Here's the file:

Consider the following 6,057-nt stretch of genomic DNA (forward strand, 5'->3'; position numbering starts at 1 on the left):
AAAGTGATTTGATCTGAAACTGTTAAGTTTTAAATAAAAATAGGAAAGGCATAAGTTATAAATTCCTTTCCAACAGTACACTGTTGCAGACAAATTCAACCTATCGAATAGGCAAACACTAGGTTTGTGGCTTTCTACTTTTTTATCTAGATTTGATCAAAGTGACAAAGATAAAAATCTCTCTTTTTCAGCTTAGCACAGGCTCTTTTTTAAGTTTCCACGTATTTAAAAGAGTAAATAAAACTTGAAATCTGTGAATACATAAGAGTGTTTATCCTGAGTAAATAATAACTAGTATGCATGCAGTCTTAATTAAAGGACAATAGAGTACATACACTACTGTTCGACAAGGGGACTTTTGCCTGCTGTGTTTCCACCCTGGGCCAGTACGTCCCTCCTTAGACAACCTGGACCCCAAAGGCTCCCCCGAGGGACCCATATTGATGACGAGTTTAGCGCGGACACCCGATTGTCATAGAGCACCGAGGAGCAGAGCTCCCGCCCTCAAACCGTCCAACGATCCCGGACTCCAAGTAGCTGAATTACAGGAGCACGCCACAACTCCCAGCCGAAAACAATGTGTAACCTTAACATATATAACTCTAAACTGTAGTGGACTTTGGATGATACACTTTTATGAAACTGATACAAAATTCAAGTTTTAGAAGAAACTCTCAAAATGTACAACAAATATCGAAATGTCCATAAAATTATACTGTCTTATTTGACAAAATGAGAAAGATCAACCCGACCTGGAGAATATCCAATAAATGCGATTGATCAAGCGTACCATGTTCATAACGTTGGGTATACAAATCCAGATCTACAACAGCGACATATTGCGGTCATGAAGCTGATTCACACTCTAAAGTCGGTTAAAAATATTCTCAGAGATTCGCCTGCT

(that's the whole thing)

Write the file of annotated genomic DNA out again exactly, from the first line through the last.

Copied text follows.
Consider the following 6,057-nt stretch of genomic DNA (forward strand, 5'->3'; position numbering starts at 1 on the left):
AAAGTGATTTGATCTGAAACTGTTAAGTTTTAAATAAAAATAGGAAAGGCATAAGTTATAAATTCCTTTCCAACAGTACACTGTTGCAGACAAATTCAACCTATCGAATAGGCAAACACTAGGTTTGTGGCTTTCTACTTTTTTATCTAGATTTGATCAAAGTGACAAAGATAAAAATCTCTCTTTTTCAGCTTAGCACAGGCTCTTTTTTAAGTTTCCACGTATTTAAAAGAGTAAATAAAACTTGAAATCTGTGAATACATAAGAGTGTTTATCCTGAGTAAATAATAACTAGTATGCATGCAGTCTTAATTAAAGGACAATAGAGTACATACACTACTGTTCGACAAGGGGACTTTTGCCTGCTGTGTTTCCACCCTGGGCCAGTACGTCCCTCCTTAGACAACCTGGACCCCAAAGGCTCCCCCGAGGGACCCATATTGATGACGAGTTTAGCGCGGACACCCGATTGTCATAGAGCACCGAGGAGCAGAGCTCCCGCCCTCAAACCGTCCAACGATCCCGGACTCCAAGTAGCTGAATTACAGGAGCACGCCACAACTCCCAGCCGAAAACAATGTGTAACCTTAACATATATAACTCTAAACTGTAGTGGACTTTGGATGATACACTTTTATGAAACTGATACAAAATTCAAGTTTTAGAAGAAACTCTCAAAATGTACAACAAATATCGAAATGTCCATAAAATTATACTGTCTTATTTGACAAAATGAGAAAGATCAACCCGACCTGGAGAATATCCAATAAATGCGATTGATCAAGCGTACCATGTTCATAACGTTGGGTATACAAATCCAGATCTACAACAGCGACATATTGCGGTCATGAAGCTGATTCACACTCTAAAGTCGGTTAAAAATATTCTCAGAGATTCGCCTGCT